Investing in Crypto Part One 🤑
I believe investing is all about growing and preserving wealth. This requires that we make investments that will grow at a rate greater than inflation, while not exposing us to an unacceptable level of risk.
That sounds simple. But how do you actually do that?
Evaluating the risks to which we are exposed requires looking into the future and assessing what is likely to happen. The challenge is that the future is unknowable. But the unknowable future can't paralyze us - so what do we do? We need some view. There are two ways to look at the future.
Option One: Precise Predictions
Stock market "experts," monetary policy wonks and a slew of other folks have been trying to predict with some degree of precision how the future will play out since time immemorial. (What will the stock market do this month? What bank is at risk of failing?) They almost always are wrong, sometimes spectacularly so.
An old saying in the financial planning community jokes that the best economic predictor has successfully predicted twenty of the last ten recessions. It's a poor joke as jokes go, but it does make a valuable point: if you're constantly claiming something is going to happen and it eventually does, that doesn't make you a good forecaster. Because timing matters. If I consistently tell you that tomorrow it's going to rain cats and dogs and after forty days of sunshine there are light showers, that's not particularly helpful. It's similar to the old saying about analogue clocks: even a stopped clock is right twice a day.
We don't want to base our entire investment strategy on any one event coming to pass. Because it might never happen - and even if it does, the timing of that event is uncertain. And timing matters because we can lose a lot of money between now and eventually.
Option Two: Plan for a Range of Probable Outcomes
So if we can't predict the future with precision, what can we do?
I believe it makes most sense to make general assessments about a range of probable outcomes rather than rigidly predict precisely what will happen in the future.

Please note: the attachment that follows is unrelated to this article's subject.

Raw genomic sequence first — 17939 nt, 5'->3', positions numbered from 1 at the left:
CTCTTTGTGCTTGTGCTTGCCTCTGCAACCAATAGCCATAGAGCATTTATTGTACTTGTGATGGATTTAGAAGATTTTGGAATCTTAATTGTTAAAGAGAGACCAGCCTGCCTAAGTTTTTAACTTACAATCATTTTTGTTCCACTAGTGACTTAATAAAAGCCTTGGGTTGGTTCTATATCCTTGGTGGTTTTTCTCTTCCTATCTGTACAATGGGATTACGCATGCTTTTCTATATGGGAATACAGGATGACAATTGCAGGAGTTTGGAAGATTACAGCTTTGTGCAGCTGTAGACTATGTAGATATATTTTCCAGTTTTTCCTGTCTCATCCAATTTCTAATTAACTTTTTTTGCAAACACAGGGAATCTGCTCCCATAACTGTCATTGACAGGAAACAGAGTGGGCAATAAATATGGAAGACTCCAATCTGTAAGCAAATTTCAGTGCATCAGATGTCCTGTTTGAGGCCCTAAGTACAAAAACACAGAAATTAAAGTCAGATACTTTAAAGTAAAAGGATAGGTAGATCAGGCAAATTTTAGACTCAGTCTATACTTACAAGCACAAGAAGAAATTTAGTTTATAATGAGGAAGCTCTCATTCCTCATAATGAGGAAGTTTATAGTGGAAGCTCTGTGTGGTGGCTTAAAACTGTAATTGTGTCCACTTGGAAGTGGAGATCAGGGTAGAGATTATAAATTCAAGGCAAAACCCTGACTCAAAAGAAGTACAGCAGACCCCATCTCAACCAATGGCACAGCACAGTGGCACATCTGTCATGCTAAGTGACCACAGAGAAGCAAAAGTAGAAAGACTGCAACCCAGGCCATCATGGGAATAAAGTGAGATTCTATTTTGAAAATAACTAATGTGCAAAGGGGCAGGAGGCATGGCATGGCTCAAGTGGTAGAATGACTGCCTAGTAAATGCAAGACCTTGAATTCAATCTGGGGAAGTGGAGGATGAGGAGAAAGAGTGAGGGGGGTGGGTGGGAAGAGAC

To do this, we take a broad and long-term view of what has happened in the past and use that to inform what array of possible events are likely to occur in the future. This long-term views extends back over at least the past century.
With this broad long-term view we then do two things. First, we deploy an investment strategy that protects us against huge losses while positioning us to participate in upside. Second, we preserve our flexibility to change course as the environment around us evolves.
What type of future should we prepare for?
When we take a long-term view, we see that investors have generally been rewarded for being optimistically invested in the traditional markets of stocks, bonds and real estate. To be sure, there have been periods of dramatic stock market declines, high inflation and huge doses of geopolitical instability. During each of these challenging and scary environments, there were voices suggesting that "this time was different" and that this particular macroeconomic environment demanded a radical re-thinking of what assets to invest in. Over at least the the past 100 years, those voices have been consistently wrong: following a traditional (or establishment) method of investing has alway paid off.
But what about today? What are we facing? It's easy to create a compelling narrative as to why this time is different and the traditional, establishment method of investing is doomed to failure.
Failure within the System versus Failure of the System
When I talk about what has happened over the course of the past 100 years, I view those as failures within the system. High inflation, stock market collapses, even the 2008-9 financial crisis - these are failures within the system. Traditional methods of diversified investing have always served investors through these failures within the system. To be sure, it didn't always feel that way. Particularly during the financial crisis of 2008-9, the system itself appeared to be breaking down. But those investors who stayed investing through that crisis were handsomely rewarded with tremendous stock market returns over the past decade plus.
But what about now? Is this time different?
But what are we witnessing today? Today feels, in many ways, unprecedented: we are still in the midst of a pandemic which has upended every aspect of modern life and wrecked havoc on the economy. The governments of the world, including the US government, have responded in myriad ways including printing record-shattering amounts of fiat currency. Surely this is unsustainable and a collapse of the fiat currency system is inevitable.